The Committee on Family Violence in Corner Brook is advocating for a new transition house.
Valerie Simms-Anderson, executive director of the Corner Brook Transition House, put the request before the provincial government for the first time Wednesday.
At the pre-budget consultation with Finance Minister Charlene Johnson, she described the current 16-bed emergency shelter for women and children who have experienced abuse as aging and run down.
The building is about 70 years old, of which the past 30 it has served as the women’s shelter. It is only wheelchair accessible on one floor — the living room, kitchen and playroom are all on the lower level.
There has been a number of issues with the building in recent years — primarily with respect to water and sewer. There have been multiple leaks and sewage back-up and staff fear for the health of those inside.
“All of these are costly issues and ones that cannot be repaired,” Simms-Anderson said. “The economical solution is to stop putting public money into repairs on an aging building and instead build a new one that would serve our population better.”
The facility was designed to accommodate four people in each of the four 10 by 12 feet bedrooms. It used to often be for a woman and her children, but due to changing family demographics it is typically now shared among single women or just one or two children.
Simms-Anderson said many of their clients also now have complex needs such as addictions or mental health issues. The lack of privacy is more of an issue in today’s society, she said.
“This arrangement is not good enough for the women that we serve,” she said. “Our clients are escaping abuse and are dealing with significant emotional and life change. They have a lot of decisions to make and may be having difficulty coping with this new life situation.”
Anderson said, at a minimum, a semi-private space is appropriate.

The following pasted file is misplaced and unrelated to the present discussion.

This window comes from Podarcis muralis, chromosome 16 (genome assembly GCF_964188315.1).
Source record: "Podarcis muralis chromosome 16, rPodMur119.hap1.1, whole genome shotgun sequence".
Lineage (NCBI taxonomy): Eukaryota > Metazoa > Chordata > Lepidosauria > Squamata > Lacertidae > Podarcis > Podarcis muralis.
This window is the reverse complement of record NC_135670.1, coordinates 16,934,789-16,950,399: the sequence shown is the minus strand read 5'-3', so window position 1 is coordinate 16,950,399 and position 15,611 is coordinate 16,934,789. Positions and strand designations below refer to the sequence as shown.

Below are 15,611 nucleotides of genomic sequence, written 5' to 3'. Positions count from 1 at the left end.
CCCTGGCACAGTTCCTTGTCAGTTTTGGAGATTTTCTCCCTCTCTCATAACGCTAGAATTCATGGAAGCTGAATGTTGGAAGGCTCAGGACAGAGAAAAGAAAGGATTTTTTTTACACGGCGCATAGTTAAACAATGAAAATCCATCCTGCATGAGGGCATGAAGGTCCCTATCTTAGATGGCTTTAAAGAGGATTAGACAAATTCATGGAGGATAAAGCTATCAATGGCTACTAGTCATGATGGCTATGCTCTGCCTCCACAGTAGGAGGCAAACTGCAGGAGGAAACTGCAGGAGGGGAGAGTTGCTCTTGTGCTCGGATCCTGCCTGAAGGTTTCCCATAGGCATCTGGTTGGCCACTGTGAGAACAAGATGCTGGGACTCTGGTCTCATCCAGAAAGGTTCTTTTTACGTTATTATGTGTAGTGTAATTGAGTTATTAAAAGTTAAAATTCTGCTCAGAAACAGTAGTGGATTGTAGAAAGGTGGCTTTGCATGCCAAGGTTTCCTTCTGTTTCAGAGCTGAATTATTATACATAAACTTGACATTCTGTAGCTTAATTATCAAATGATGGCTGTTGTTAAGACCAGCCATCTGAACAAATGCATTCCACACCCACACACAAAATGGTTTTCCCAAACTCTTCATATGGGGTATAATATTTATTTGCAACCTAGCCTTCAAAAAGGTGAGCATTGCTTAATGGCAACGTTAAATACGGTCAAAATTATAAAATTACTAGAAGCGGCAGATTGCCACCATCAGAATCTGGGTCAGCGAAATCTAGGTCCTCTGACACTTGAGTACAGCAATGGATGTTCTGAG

“One that is more inducive to healing and to personal wellness,” she said.
She also said the location is compromised. Many people know where it is, and sometimes abusers go there or watch from the outside.
“It jeopardizes the safety of staff and the women who are escaping abuse,” she said.
The pre-budget consultation brought out municipal representatives of Corner Brook and Deer Lake.
Corner Brook Mayor Charles Pender spoke on a number of issues — primarily revolving around funding to the city for a number of projects or through certain initiatives.
Pender told Johnson that the capital funding agreement between the provinces and municipalities should be amended. Right now, higher populated municipalities such as Corner Brook enter funding partnerships with the province at a 70/30 split (the province paying the bigger portion). Lower populated towns get capital funding at a 90/10 partnership.
The mayor said that ratio should be reversed. His rationale is the larger municipalities are regional service centres, which share services with smaller towns and people throughout the region who use their facilities and services at no cost.
“We do have very limited sources of revenue here in the west coast, in particular the Corner Brook region,” he said. “One of the major issues we have is finding enough revenue to meet needs of both capital and operating expenses that we have as a regional centre.”
Coun. Jean Young of Deer Lake also raised the issue of municipal revenues and expenditures. She said one significant source of revenue the town is being short-changed on is Deer Lake Power. The town receives a $175,000 grant in lieu of taxes.
“If we charged at a mill rate that small business is charged, probably nobody in Deer Lake would have to pay property tax,” she said.
Young said a grant in lieu of taxes should have a minimum rate to ensure a municipality is receiving a fair pay out.
In all, 10 people presented to Johnson at the Corner Brook session.